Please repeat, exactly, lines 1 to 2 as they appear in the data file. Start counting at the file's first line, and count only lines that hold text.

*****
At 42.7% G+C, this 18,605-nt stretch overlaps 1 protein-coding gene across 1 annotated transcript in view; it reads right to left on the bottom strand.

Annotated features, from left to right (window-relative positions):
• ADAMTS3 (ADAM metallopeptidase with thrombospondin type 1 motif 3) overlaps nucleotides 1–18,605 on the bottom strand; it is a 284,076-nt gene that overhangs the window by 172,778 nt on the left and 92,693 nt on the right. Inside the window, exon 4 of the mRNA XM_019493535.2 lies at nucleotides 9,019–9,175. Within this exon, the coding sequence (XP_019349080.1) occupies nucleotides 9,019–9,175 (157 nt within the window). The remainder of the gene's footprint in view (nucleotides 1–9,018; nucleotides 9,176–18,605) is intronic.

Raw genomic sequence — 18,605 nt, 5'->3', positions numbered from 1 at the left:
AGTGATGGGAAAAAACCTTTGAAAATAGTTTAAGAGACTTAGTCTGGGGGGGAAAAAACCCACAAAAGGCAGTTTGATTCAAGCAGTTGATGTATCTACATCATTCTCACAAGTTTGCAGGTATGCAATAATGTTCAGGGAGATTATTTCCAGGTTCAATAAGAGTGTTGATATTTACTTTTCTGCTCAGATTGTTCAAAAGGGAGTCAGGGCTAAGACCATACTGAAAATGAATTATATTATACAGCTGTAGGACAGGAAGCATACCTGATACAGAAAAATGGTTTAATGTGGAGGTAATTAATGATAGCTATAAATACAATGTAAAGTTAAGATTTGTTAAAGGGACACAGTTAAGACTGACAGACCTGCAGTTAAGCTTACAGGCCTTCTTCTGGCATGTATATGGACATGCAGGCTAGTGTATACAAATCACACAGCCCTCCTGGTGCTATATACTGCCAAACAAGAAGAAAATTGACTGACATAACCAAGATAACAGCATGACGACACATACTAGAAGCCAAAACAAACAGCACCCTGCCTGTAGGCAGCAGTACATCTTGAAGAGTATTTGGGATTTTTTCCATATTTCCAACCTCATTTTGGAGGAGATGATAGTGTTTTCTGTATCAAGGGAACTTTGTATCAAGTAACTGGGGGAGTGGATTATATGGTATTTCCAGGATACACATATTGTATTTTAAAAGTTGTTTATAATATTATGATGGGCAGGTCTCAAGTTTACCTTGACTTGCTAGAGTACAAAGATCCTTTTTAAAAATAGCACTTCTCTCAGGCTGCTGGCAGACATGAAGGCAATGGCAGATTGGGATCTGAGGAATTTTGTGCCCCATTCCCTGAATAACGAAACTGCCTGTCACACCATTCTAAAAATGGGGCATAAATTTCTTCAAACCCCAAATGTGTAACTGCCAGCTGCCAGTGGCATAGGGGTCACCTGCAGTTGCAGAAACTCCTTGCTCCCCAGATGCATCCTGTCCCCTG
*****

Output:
At 42.7% G+C, this 18,605-nt stretch overlaps 1 protein-coding gene across 1 annotated transcript in view; it reads right to left on the bottom strand.

Annotated features, from left to right (window-relative positions):